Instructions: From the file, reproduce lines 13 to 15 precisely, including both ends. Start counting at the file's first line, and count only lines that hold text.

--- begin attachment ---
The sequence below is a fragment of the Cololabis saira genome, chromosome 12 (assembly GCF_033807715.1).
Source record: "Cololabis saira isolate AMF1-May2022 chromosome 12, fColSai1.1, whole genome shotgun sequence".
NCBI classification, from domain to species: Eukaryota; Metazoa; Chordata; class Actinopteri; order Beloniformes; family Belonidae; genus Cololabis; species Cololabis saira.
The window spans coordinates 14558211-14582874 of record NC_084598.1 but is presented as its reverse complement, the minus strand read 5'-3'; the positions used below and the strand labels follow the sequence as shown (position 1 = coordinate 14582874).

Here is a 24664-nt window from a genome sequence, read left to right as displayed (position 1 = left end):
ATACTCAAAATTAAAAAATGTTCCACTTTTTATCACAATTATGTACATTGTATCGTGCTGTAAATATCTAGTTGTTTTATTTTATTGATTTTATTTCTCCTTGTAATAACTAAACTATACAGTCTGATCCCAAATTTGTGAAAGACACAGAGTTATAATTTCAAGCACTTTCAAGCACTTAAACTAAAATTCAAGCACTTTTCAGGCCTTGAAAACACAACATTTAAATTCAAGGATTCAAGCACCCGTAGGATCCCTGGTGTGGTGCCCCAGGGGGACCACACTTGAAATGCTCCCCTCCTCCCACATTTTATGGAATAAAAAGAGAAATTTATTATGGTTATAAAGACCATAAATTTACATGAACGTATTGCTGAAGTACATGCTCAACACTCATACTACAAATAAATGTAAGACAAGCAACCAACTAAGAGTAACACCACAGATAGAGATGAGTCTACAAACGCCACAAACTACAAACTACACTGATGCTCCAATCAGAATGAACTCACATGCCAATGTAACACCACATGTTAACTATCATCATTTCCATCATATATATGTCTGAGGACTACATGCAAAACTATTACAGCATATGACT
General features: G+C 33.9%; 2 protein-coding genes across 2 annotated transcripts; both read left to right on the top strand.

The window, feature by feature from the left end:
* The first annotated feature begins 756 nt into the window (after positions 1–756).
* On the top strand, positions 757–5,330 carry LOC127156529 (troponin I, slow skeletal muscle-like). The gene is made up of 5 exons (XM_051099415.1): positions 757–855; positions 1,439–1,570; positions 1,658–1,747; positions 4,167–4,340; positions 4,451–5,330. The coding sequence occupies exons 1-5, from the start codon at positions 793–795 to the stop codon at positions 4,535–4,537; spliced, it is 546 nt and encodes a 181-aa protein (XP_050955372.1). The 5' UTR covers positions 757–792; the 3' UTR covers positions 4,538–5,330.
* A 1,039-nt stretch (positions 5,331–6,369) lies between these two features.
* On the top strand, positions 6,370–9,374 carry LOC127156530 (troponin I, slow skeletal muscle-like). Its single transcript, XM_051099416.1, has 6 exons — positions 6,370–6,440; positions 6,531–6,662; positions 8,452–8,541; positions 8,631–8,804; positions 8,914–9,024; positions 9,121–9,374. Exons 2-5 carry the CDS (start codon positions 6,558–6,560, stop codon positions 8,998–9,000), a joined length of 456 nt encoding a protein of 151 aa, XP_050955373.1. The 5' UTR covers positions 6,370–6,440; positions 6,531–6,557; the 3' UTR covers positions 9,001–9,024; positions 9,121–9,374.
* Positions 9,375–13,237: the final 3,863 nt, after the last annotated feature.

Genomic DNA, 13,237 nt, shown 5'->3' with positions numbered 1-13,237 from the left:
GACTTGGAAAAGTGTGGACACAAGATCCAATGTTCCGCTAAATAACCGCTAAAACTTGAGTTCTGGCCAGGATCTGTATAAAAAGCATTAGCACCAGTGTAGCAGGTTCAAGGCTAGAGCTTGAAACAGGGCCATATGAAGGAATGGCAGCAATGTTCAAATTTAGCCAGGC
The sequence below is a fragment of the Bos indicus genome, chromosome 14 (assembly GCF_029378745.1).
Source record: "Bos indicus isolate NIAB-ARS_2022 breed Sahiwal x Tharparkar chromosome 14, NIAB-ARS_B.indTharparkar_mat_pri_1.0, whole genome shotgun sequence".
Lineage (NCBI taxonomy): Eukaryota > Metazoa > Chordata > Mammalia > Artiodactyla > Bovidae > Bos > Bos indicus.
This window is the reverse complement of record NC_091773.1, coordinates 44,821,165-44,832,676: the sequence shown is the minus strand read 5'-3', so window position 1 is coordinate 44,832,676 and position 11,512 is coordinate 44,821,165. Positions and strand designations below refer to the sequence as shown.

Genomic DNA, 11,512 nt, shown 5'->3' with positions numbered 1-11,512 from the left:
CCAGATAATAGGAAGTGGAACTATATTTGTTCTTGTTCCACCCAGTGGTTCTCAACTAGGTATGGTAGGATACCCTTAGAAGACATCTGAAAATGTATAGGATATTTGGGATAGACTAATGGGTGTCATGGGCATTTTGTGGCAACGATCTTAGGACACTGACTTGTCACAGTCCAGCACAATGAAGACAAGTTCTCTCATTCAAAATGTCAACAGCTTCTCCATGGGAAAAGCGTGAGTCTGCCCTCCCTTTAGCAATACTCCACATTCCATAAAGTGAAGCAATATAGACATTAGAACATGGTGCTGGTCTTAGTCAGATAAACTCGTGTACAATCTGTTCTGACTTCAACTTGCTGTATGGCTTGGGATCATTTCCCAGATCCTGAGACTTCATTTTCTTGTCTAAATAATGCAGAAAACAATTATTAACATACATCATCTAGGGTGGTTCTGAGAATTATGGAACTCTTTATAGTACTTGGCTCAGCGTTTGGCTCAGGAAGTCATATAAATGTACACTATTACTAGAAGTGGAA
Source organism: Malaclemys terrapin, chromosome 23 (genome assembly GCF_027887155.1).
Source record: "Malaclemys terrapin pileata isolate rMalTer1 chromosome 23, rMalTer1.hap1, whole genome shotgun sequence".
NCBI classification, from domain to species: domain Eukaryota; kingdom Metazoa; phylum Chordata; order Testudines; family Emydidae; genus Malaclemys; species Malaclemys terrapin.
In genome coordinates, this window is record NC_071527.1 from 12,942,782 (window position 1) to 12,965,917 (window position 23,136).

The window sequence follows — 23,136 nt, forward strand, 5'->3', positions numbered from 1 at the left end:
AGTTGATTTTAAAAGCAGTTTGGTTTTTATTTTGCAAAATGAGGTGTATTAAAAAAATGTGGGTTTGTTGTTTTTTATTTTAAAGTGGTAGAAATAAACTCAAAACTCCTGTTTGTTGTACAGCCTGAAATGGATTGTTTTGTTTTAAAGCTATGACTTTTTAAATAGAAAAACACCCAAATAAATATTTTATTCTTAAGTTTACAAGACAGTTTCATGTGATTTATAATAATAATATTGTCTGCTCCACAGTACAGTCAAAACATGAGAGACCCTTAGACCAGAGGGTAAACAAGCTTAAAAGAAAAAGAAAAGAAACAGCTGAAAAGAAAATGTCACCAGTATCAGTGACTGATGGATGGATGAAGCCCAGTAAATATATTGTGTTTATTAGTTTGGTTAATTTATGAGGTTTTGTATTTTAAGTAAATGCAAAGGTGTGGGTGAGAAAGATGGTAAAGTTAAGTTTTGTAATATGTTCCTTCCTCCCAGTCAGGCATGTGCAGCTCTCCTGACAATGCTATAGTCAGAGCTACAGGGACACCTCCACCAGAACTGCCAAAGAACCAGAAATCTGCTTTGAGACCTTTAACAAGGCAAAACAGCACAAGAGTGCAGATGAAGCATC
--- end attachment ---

* Positions 9,375–13,237: the final 3,863 nt, after the last annotated feature.

Genomic DNA, 13,237 nt, shown 5'->3' with positions numbered 1-13,237 from the left:
GACTTGGAAAAGTGTGGACACAAGATCCAATGTTCCGCTAAATAACCGCTAAAACTTGAGTTCTGGCCAGGATCTGTATAAAAAGCATTAGCACCAGTGTAGCAGGTTCAAGGCTAGAGCTTGAAACAGGGCCATATGAAGGAATGGCAGCAATGTTCAAATTTAGCCAGGC